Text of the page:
Jim Crow

Bapopik at AOL.COM Bapopik at AOL.COM
Tue Aug 8 02:54:59 UTC 2000

     Some "Jim Crow" items.
     From the NEW YORK DISPATCH, 16 August 1885, pg. 6, col. 2:

     _JIM CROW._
     It has occasionally been staed in some country journals from, unknown
authority, that there was an individual named George Nicholls, a clown, who
it is said sang Jim Crow in Western circuses before the late T. D. Rice made
that song so popular.  This rumor no doubt originated with a few persons in
the equestrian business about the time of Rice's debut and success--1829.  It
seems rather unkind now at this late day to rob so great an artist of his
laurels.  I take great pride in mentioning the above case merely in support
of Rice, my old respected and much-loved friend.  I was an ardent admirer of
his professional ability, and believe he was original in most of his
productions.  It appears to me that aggrieved parties or others of that time
certainly had opportunities and time enough during the many years of Rice's
success, to denounce the claim of Rice, or any intention or trespass on his
part.  However, as this was all anterior to my entree in the ranks of
minstrelsy, or of compiling any record of similar events, I must necessarily
handle the subject carefully, and at the same time live in doubt for want of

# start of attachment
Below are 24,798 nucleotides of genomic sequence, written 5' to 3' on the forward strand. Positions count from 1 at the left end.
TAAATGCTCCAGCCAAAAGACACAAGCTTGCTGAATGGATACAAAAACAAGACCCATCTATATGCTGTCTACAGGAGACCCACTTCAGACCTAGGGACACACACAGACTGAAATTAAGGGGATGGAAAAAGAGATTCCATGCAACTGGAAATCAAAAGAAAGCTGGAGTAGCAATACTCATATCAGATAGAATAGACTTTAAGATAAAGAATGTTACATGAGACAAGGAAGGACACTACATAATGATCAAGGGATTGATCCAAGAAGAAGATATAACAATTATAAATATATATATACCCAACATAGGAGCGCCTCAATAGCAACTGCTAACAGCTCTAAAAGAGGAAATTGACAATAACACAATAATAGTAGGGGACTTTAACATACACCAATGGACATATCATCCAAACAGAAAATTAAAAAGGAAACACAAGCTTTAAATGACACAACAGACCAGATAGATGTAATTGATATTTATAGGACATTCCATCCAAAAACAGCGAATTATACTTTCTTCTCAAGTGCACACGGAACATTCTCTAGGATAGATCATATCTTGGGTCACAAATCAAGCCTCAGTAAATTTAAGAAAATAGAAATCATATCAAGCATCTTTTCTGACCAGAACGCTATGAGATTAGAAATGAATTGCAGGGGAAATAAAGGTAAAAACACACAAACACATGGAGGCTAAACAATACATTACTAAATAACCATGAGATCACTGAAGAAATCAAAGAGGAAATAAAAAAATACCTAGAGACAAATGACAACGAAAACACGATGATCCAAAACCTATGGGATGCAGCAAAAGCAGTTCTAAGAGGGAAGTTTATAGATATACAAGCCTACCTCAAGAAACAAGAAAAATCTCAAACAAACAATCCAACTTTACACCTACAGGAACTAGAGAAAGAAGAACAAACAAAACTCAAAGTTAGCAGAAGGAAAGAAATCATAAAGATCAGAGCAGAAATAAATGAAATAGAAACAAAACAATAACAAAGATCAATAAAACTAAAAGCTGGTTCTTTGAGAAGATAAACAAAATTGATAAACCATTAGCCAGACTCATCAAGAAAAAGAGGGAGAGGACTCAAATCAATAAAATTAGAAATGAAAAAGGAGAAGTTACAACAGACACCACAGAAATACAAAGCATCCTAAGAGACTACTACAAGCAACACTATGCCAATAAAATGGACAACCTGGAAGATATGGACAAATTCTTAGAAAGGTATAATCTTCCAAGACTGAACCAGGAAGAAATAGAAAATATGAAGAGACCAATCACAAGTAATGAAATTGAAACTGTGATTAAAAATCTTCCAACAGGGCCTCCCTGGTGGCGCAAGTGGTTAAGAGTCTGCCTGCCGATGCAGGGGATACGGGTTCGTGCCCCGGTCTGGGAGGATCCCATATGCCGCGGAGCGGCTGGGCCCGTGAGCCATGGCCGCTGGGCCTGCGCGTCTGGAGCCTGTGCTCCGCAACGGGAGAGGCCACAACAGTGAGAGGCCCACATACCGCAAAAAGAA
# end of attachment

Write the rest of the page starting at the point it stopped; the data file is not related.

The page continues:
more satisfactory authority as to the truthfulness of the foregoing

     From CONFECTIONERS JOURNAL, September 1909, pg. 91, col. 1:

Ten pounds of chocolate coating
Four pounds of lozenge sugar
Three pounds of roasted and chopped almonds
Seeds of one vanilla bean
     Put three pounds Valencia almonds into a peanut roaster and roast until
slightly brown in color, then turn out and chop or break into small pieces.
Now have ten pounds of No. 1 chocolate coating melted and turned out on a
warm marble slab, add to the chocolate four pounds or enough lozenge sugar to
stiffen the chocolate to a thick paste, then add the chopped almonds; mix
well, and leave the paste set in a warm, dry room over night; then add the
seeds of one vanilla bean, mix well.  Now knead the batch until it is cool or
will dry off bright and glossy.  Roll the batch into small sticks and
one-half inches long and as (Col. 2--ed.) thick as a lead pencil; lay each
stick on glazed paper; set in ice box until dry and hard.  If the goods are
dull and gray, they have beeen worked too hot or too cold.

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